Gluten-Free: While I find it totally unnecessary (and frankly a little silly) to put the whole nation on a gluten-free diet, I think it is very useful to try whenever possible to offer gluten-free options to our celiac friends: You will be mighty pleased to see I have done just that, without even going out of my way!

Whole grains, seasonings and natural sweeteners: This health nut cooks only with whole grains and natural unprocessed sweeteners, experimenting with the whole gamut. As a result all the dishes I demonstrate are natural, much lower in gluten, and much leaner than their “white” and commercial counterparts; needless to say, they are also much lower in sodium as well.

International flavors: Around the world of seasonings and cooking techniques without even going through security, so come hungry, keep your shoes on and enjoy!

~Lévana

CLASS INFO

All cooking demos are from 7 to 9 pm at Lincoln Square Synagogue.
200 Amsterdam Avenue @69th Street. 2nd Floor

Class is followed by dinner and book signing so come hungry!

Come watch Lévana as she demonstrates, step-by-step, just how easy it can be to prepare a nutritious gourmet meal. Lévana takes her students through the creation of an entire memorable meal and serves it at the end of class for all to enjoy. She shares many stories, preparation tips, kitchen tools and exotic ingredient sources. You will not be getting your hands dirty, but the classes are definitely interactive!

Each student receives a full recipe booklet detailing each dish. When you attend Lévana’s class, you get so much more than just recipes. You’ll get the full benefit of Lévana’s experience and recipe development. Unlike a recipe in a cookbook, you will have seen the finished product and tasted each dish before you even consider making it yourself.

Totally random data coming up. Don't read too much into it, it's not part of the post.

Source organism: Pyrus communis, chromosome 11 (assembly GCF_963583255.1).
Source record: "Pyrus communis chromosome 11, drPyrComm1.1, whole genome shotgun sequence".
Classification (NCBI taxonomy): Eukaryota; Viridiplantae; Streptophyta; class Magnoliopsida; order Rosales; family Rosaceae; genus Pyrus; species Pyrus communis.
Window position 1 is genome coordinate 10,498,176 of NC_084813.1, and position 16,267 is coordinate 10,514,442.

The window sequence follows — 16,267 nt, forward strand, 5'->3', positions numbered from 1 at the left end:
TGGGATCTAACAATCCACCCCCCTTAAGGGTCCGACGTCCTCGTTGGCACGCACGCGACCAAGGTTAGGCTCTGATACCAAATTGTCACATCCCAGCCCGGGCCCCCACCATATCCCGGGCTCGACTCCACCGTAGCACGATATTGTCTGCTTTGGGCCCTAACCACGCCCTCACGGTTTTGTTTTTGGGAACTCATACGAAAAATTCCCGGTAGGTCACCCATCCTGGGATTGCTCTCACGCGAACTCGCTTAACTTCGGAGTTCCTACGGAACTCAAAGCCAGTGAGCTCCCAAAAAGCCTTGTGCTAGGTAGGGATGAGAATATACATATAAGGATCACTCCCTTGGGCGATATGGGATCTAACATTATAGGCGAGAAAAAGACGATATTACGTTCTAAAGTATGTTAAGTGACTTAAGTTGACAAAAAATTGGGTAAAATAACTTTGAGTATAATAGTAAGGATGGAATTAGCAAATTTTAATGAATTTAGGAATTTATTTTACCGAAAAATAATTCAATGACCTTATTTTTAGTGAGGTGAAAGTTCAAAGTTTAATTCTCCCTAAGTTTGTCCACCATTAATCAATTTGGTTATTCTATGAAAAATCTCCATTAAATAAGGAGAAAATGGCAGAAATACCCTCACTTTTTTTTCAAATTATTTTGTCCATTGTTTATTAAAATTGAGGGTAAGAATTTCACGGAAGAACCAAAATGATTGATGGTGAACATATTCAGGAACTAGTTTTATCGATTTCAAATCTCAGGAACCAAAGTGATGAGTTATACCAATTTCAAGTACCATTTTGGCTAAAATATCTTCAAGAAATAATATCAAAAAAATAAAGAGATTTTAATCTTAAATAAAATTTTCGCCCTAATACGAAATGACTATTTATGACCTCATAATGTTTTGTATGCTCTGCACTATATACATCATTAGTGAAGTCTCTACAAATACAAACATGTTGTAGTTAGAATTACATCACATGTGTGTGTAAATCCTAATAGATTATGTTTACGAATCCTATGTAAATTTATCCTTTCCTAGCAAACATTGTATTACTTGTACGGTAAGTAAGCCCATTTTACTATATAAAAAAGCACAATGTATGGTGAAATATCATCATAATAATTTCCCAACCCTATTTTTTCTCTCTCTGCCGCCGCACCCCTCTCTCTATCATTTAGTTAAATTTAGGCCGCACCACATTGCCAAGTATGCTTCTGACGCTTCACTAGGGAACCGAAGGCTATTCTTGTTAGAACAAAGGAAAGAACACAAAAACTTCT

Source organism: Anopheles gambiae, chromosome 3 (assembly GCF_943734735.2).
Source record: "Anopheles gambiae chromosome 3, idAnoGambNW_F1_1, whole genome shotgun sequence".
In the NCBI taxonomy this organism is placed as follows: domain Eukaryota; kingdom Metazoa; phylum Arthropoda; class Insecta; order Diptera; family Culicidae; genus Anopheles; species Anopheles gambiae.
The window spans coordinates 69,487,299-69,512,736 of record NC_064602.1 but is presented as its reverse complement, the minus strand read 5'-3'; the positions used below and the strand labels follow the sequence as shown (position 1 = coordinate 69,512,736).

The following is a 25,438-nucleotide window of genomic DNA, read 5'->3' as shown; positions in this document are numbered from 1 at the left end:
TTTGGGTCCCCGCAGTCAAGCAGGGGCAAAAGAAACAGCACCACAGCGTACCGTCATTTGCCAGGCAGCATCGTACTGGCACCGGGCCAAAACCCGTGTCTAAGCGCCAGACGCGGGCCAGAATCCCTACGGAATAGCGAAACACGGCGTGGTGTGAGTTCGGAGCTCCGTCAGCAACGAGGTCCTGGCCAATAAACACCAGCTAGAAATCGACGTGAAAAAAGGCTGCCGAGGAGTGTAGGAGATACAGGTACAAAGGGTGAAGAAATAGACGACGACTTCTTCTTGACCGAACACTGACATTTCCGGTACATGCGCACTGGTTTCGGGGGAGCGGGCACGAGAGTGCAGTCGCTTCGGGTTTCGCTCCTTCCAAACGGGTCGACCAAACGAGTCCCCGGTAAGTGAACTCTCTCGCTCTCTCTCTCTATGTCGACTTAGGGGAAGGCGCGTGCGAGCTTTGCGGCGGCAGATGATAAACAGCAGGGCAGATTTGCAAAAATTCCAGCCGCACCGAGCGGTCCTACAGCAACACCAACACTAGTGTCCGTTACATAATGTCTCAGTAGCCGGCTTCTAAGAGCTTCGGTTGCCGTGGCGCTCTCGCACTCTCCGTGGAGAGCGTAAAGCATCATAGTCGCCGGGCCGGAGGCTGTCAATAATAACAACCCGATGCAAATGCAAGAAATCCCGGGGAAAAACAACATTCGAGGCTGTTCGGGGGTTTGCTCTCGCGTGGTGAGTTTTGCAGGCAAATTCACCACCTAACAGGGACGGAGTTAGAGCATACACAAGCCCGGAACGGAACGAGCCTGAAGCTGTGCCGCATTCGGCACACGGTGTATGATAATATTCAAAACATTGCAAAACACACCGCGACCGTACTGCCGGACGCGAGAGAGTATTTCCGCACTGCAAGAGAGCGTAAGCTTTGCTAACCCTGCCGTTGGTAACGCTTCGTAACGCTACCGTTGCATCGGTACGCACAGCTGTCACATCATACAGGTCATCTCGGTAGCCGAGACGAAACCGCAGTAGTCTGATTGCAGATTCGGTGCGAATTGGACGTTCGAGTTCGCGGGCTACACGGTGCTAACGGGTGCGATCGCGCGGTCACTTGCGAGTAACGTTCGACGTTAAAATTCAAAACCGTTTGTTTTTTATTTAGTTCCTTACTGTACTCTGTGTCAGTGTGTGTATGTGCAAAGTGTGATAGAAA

Class Fees:
$45 / class
$25 — attending for dinner only
$35 — child class fee (ages 12 and under)

$10 off — when you bring a new friend to class (you will get your refund in class!)

I hope to meet you there!

Mention The Kosher Scene and you’ll get a
$10 discount on your class fee!

CS

17
Mar
10

T-Fusion and “Dine in Brooklyn Week”


Always striving to provide great food at great prices, T-Fusion celebrates “Dine in Brooklyn Week.” Below is their new prix fixe menu:

“DINE IN BROOKLYN MENU”

(Please select one of each course)

Starter

House Salad
Mixed greens, tomatoes, Julienne cucumber, carrots, onions with balsamic vinaigrette.

Minestrone Soup
Clear chicken broth with fresh garden vegetables, chicken, and homemade pasta

Entrée

Roasted Boneless Prime Rib (10oz)
Boneless prime rib cut, steak seasoning, oven roasted with whipped Yukon

Oven Roasted Half Chicken
Bone-In roasted half chicken served with homemade yellow rice

Baked Tilapia
Baked filet with wine and herbs served with sautéed mix garden vegetables

Pasta Primavera
Pasta served with mixed veggies in a garlic & olive oil.

Dessert

Chocolate Banana Loaf Cake
Homemade chocolate chip & banana pound cake

Fruit Martini
Freshly cut fruit served in a cocktail glass

Sorbet
Mango/ Rainbow

$25 Per Person/ Plus Tax & Gratuity/ Cash Only/ Parties up to 8
March 15th –March 25th

T Fusion Steakhouse (3223 Quentin Road, Brooklyn, NY 11234 — Telephone 718 998 0002)

As we’ve already said on these pages, this is not only one of Brooklyn’s top restaurants, but it compares well with any Manhattan eatery. At this menu’s prices you are getting a real bargain!

CS

10
Mar
10

Glatt a La Carte


So, I’ve got to admit, I showed up to Glatt A La Carte (5123 18th Avenue; Brooklyn, NY 11204; Telephone: 718.438.6675) in Boro Park bearing preconceived notions of uber chulent-fresser waiters in bowties serving upscale Jewish chic, featuring ptcha in arbes parsley pesto and liver pâté in matzo taco shells, with huge mains of brisket and mashed potatoes in a pomegranate reduction sauce.

Nothing could be further from the truth! This restaurant was understated chic and welcoming. There were inconspicuous screen separators between some of the tables giving a sense of privacy and intimacy and tall lean white winter branches warmly lit from below against the back wall.  The waiters, detail oriented and attentive, gave an exemplary dinner service.  Chef Mark Green, a 10 year veteran of Glatt A La Carte, personally brought us the courses that unequivocally proved his superb talents and artistry of taste. It all further demonstrated, the coordinated organic time-lapse frame of a restaurant which, through the patient masterful guidance of owner Binem Naiman and Chef Mark combined,  has grown from the ordinary to the extraordinary, incorporating the traditional with  the contemporary.